Atrial Fibrillation

Atrial fibrillation (also called AFib) is an irregular, weak heartbeat that increases the risk of heart disease, heart failure and stroke. When your heartbeat isn't strong and steady, blood can collect or pool in the upper chambers of the heart. Clots can then form and travel to the brain, the legs and other areas. In the brain, clots can block blood flow and cause a stroke.

What Causes AFib?

An irregular and rapid heart rate can be caused by your age, genetic makeup or other health conditions, including:

  • Heart disease
  • Heart attack
  • High blood pressure
  • Lung diseases
  • Viral infections
  • Sleep apnea
  • Overactive thyroid gland

Symptoms of AFib

Some people who have AFib don’t know they have it and don’t have symptoms. Others may experience:

  • Irregular heartbeat (arrhythmia)
  • Heart palpitations (rapid, fluttering or pounding)
  • Lightheadedness
  • Extreme fatigue
  • Shortness of breath
  • Chest pain

How is AFib Diagnosed?

How is AFib Treated?

  • Medications to control the heart’s rhythm or thin the blood to prevent clots and a potential stroke.
  • Cardioversion – a low-voltage electrical shock to return the heart to normal rhythm.
  • Catheter ablation – destroys tiny areas in the heart that cause abnormal heart rhythm.
  • LARIAT – uses a suture loop to tie off an appendage in the heart’s left atrial.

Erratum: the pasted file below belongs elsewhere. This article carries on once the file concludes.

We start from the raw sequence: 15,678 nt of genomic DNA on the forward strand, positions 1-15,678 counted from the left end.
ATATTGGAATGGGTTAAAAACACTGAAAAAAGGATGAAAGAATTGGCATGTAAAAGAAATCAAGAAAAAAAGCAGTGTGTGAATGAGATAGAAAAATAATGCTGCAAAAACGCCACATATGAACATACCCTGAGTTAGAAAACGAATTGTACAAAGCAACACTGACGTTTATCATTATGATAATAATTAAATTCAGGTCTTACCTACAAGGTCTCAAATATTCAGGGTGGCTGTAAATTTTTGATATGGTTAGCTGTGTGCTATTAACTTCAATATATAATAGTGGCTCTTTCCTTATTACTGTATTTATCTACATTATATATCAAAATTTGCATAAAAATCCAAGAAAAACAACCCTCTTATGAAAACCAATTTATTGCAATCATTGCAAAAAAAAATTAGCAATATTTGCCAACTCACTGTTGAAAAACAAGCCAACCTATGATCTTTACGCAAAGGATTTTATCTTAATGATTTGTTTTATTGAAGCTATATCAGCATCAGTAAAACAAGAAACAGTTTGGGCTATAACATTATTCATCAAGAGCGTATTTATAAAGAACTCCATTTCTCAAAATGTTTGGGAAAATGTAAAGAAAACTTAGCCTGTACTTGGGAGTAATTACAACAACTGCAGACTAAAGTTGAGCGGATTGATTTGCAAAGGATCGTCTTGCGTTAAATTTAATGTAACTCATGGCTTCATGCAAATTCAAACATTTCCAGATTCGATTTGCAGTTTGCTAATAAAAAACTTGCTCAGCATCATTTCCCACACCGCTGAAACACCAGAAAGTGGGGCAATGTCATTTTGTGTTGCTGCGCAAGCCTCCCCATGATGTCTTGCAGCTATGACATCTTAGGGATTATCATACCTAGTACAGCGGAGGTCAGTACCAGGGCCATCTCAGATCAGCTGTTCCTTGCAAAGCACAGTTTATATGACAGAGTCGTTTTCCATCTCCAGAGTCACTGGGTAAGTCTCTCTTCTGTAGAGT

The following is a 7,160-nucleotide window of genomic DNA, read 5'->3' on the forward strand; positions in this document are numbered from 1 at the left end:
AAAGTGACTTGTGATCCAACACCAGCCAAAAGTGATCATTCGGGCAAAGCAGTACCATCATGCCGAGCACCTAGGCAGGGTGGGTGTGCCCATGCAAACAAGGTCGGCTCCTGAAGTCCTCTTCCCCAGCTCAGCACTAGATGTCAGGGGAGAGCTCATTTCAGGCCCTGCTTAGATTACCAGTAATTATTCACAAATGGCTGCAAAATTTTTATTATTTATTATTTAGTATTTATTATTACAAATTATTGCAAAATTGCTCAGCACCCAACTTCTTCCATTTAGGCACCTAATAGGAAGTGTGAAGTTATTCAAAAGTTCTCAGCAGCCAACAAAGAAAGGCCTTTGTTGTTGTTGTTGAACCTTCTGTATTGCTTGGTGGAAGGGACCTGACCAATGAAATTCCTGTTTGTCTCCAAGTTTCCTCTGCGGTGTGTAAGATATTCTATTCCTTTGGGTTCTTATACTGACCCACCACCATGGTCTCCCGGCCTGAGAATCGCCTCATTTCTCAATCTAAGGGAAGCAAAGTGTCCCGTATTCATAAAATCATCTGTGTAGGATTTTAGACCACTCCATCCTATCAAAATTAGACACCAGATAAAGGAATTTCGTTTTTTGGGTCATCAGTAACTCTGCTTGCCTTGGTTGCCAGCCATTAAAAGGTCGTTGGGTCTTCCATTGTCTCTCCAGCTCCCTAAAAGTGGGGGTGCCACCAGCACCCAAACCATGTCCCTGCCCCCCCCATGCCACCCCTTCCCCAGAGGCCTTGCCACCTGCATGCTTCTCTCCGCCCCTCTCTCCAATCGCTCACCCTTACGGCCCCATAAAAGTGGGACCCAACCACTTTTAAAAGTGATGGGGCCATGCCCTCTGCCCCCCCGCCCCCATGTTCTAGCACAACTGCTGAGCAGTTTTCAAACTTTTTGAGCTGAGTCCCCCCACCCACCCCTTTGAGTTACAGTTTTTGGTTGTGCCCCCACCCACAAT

• Maze procedure – creates scar tissue to block excess electrical impulses from traveling through your heart.
  • Pacemaker – a battery-powered device that sends electrical impulses to help the heart maintain a regular heartbeat.

AFib increases a person’s risk for stroke by up to five times compared to people who do not have AFib. So if you are experiencing symptoms, schedule an appointment with your primary care doctor or find a heart specialist. Through our network of heart specialists and services, we can provide you with all the care you need – to live life to its fullest with a strong, healthy heart.

Guide to Understanding AFib

Download our guide to better understand AFib and how to manage it.

Knowing AFib

Download this infographic to learn more about atrial fibrillation. What it feels like, risk factors and how to avoid it.

Resources

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